Winning project from the 2nd Open Call funded by the AI4Copernicus Project

Country: Austria

An interview with the winners – Georg Breitenberger, representing the PAUHIE project

Q: What led to the creation of your idea? What was your motive?

A: The idea came about through my profession. I’m developing 3D printing technology for the construction industry, and I thought about how 3D printing can solve problems of our time. One of these big problems is the Urban Heat Island Effect, which has significant adverse health effects on city dwellers. When I developed my first facade product, how could I best localise such heat islands in the city? In doing so, I came across the Copernicus Earth Observation Program.

Q: In case your idea is implemented, which do you think would be its societal impact?

A: From space, we can only understand the extent and phenomena in today’s megacities. I think that the use of earth observation data will significantly contribute to the localisation of heat islands and their reduction. That will enable us to take targeted measures in the future to reduce heat islands and make life in cities more liveable and comfortable.

Q: Following the recent award, how do you plan to further develop your idea?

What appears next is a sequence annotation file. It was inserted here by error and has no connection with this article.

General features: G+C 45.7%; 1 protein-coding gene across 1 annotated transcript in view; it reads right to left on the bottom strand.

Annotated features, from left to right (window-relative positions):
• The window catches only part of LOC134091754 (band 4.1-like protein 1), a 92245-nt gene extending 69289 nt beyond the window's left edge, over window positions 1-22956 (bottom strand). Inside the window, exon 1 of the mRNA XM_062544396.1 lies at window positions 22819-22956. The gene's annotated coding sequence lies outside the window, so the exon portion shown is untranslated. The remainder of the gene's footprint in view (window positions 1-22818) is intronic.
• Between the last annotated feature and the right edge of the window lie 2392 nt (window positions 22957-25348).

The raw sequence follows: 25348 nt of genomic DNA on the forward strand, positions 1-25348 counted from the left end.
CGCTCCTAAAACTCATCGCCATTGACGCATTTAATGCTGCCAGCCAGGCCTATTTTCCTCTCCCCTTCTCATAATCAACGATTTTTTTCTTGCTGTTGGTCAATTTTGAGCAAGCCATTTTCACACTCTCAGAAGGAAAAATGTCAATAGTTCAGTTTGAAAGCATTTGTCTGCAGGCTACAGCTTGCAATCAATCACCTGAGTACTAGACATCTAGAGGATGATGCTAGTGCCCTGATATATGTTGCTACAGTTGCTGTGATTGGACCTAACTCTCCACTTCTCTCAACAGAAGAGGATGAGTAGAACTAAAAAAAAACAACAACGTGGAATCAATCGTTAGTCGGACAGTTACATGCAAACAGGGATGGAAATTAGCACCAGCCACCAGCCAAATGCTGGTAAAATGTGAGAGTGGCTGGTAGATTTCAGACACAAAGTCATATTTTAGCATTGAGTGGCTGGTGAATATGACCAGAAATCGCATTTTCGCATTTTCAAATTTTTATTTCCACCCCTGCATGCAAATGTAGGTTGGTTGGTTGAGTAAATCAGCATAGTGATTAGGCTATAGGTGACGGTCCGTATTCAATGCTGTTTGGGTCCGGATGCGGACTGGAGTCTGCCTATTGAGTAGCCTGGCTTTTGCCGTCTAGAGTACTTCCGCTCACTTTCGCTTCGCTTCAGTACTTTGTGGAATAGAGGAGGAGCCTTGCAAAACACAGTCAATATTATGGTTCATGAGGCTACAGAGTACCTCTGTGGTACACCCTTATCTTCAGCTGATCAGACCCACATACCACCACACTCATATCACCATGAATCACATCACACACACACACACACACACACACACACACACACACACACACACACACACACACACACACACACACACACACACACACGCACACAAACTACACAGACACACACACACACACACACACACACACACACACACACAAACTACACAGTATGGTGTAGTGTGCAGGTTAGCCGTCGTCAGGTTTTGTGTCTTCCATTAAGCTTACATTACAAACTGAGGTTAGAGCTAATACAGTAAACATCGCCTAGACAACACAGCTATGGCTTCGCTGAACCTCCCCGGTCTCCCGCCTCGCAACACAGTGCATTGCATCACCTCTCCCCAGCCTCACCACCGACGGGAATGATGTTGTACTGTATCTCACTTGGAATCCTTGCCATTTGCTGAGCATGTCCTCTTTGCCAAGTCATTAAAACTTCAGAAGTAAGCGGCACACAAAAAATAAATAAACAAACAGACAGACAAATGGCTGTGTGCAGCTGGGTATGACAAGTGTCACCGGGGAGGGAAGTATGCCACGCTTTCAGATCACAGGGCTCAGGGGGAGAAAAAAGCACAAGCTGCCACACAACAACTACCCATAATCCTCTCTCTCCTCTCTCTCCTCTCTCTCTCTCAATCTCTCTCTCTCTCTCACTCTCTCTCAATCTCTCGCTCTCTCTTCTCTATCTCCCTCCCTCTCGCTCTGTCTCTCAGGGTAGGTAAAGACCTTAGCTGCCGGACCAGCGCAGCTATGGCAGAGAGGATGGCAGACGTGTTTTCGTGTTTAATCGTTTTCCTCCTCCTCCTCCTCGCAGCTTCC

A:I am building a company in this field to develop my ideas further. In the future, I will apply for future Copernicus calls.

Abstract of the project: Because of rapid climate change and the densification of the urban structure, the overheating of urban spaces, known as the “Urban Heat Island” (UHI) effect, is a significant problem in many cities. In the past, urban densification was often accompanied by increasing sealing. Therefore, urban space heats up. Because of the compactness and increased building density, the heat locked in the urban canyons keeps temperatures high even during the night. As a result, residents depend on cooling and cannot relax at night. That creates significant health problems. This project proposal shows a possible solution to this important problem. Artificial Intelligence (AI) technologies and Earth Observation (EO) data can help to reduce the UHI effect by locating heat spots in cities, identifying the specific types of heat generators (horizontal- and vertical surfaces) and proposing targeted countermeasures. With the help of 3D printing, we can produce new components with a function like a self-shading facade.